Farming climate
Published On March 24, 2019 » 1979 Views» By Times Reporter » Stories
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GOVERNMENT has invested in various sustainable agriculture initiatives
in order to boost the productivity of small scale farmers and avert
food shortages in view of the current and future effects of dry spells
and flooding, the minister of Agriculture Michael Katambo has said.
Mr Katambo said Government had embarked on various initiatives to
respond to the challenges caused by climate change like flooding and
dry spells.
He said despite the current and future effects of climate change like
dry spells and flooding, Government wanted to ensure that small scale
farmers who formed the majority if farmers in Zambia sustained their
produce and the country boosted its food security.
According to the Zambia Meteorological Department (ZMD) website, some
parts of the country have received less than normal rainfall with some
districts recording less than five millimetres of rainfall this
Other parts of Zambia have received above normal rainfall with some districts
receiving up to 125 millimetres and experienced floods.
Stakeholders have expressed concern that the flooding and the dry
spells would result in a compromised food production following reduced
crop production.
Mr Katambo said in an interview that Government has over the years
embarked on initiatives to respond to the effects of climate change by
making agriculture of small scale farmers sustainable and innovative.
He said research has been conducted by the Zambia Agriculture Research
Initiative (ZARI) which indicate that adverse climate effects would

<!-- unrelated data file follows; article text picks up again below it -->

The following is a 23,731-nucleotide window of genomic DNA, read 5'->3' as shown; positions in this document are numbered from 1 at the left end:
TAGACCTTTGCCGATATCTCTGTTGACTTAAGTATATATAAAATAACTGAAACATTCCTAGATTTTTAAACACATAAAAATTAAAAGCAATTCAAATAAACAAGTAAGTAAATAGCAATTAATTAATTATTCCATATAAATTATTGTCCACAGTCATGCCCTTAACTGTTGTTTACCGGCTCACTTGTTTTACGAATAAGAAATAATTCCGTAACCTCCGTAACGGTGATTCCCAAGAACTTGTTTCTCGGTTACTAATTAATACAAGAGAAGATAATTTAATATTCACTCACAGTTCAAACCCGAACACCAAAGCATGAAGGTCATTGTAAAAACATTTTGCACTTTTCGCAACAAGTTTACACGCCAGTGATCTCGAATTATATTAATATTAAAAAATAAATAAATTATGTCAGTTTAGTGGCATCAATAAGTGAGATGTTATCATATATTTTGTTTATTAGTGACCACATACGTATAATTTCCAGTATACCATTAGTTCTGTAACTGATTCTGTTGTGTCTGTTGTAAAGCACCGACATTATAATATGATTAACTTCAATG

perpetually cause agriculture effects such as attacks of the Fall army
worm and crop diseases such as the cassava brown stick.
“We have therefore in partnership with cooperating partners started
producing 13 varieties of seed that are drought resistant and engaged
in risk financing for small scale farmers,” Mr Katambo said.
He said farmers have been told to pay K100 towards insurance as part
of  risk financing.
Government has started constructing over 100 dams in various districts
to promote irrigation farming.
The ministry of Agriculture has deployed agricultural officers to
sensitise farmers on climate change and the importance of crop
diversification and growing drought resistant crops like cashew in
Western Province.
Mr Katambo said drought pests like Red locusts and diseases would now
be an annual feature in Zambia because of warm temperature caused by
climate change and so farmers should work with Government to increase
activities to promote sustainable agriculture.
According to the latest report by the Intergovernmental Panel on
Climate Change (IPCC) released this year, populations at higher risk
of adverse consequences with global
warming include communities dependent on agricultural  livelihoods.

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